On 3rd November, I met online with the Anglican Archbishop of Ghana, the Most Revd Cyril Kobina Ben-Smith, and several bishops and senior clergy from the Anglican Church of Ghana. We discussed their response to the draft Bill that is before the Ghanaian parliament, aimed at strengthening family life but including within it provision for the criminalisation of many LGBTQI+ people.
I welcomed this conversation, which should have happened before my previous statement. That is not mere diplomacy: Christ commands us to speak directly and prayerfully with our brothers and sisters. I apologised for failing to do so.
We affirmed that the 1998 Lambeth Conference Resolution 1.10 represents the last and most widely accepted statement by the Anglican Communion on the question of human sexuality.
We agreed that all human beings are made in God’s image and are worthy of love, respect and dignity, and that the Church of Jesus Christ is called to demonstrate the love of God by protecting all vulnerable people and communities.
This was a conversation between equals: I have no authority over the Church of Ghana, nor would I want any. I say that partly because of Britain’s colonial history in Ghana, but also because of the very nature of the Anglican Communion. We are a global family of churches who are autonomous but interdependent: a holy, catholic, apostolic Church bound together by history, sacraments, liturgy, and the love of Jesus Christ for each and every person.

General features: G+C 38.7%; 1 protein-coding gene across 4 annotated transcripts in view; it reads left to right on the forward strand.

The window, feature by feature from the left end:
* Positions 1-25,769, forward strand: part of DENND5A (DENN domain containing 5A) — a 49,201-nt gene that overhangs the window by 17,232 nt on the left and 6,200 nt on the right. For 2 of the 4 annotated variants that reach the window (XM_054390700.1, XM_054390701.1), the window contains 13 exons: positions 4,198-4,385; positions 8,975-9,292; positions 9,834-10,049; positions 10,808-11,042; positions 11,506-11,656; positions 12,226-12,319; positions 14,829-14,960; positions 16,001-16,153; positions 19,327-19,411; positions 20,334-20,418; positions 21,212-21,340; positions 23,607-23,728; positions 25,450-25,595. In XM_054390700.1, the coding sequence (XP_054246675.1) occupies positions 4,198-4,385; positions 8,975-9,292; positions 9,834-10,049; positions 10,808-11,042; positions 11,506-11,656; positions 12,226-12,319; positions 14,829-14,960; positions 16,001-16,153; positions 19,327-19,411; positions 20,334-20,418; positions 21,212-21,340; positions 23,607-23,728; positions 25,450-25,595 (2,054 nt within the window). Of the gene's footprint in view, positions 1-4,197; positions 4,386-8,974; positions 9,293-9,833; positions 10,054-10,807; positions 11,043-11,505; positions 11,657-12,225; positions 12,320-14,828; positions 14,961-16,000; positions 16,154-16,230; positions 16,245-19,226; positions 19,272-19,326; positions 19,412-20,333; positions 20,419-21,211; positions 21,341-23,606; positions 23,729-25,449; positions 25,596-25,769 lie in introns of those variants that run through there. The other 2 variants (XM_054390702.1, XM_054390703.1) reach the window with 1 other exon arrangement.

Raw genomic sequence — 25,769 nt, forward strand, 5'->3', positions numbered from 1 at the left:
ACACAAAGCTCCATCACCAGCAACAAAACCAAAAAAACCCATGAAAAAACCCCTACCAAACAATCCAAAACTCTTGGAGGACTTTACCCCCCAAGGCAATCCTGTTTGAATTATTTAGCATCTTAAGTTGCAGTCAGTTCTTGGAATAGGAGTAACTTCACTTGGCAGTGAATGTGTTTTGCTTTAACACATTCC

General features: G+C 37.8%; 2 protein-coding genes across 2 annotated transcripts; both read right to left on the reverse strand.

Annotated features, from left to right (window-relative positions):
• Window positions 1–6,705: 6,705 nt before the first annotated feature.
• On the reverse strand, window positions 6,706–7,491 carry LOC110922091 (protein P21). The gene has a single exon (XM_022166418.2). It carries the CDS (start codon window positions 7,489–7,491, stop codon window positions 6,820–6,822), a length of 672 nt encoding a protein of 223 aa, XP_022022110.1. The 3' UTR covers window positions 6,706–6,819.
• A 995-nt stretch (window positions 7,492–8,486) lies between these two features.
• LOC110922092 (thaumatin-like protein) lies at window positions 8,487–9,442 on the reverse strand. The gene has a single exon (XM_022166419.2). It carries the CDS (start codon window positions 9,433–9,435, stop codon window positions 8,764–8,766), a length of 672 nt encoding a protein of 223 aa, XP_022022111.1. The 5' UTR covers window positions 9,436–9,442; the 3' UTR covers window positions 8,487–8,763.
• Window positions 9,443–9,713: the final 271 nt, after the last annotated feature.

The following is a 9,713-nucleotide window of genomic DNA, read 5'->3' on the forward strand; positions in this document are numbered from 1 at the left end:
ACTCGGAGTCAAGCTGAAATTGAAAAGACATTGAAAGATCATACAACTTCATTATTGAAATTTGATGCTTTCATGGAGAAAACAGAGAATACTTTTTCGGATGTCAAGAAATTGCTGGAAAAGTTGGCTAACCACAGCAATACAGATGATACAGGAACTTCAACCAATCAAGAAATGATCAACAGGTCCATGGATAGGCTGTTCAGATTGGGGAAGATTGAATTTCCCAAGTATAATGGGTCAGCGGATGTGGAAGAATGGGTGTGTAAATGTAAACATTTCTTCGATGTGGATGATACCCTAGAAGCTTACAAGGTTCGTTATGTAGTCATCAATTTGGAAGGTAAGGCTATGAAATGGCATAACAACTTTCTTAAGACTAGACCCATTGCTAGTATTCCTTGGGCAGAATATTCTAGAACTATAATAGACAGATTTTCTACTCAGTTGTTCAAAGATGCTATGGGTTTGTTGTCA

One of the key conclusions of the meeting is that human dignity is always paramount, and that cultural, social and historical contexts must also be considered and understood.
I encourage continued good conversation with the Anglican Church of Ghana, with the same courteous but clear and robust conversation as I experienced, ahead of any future public statements.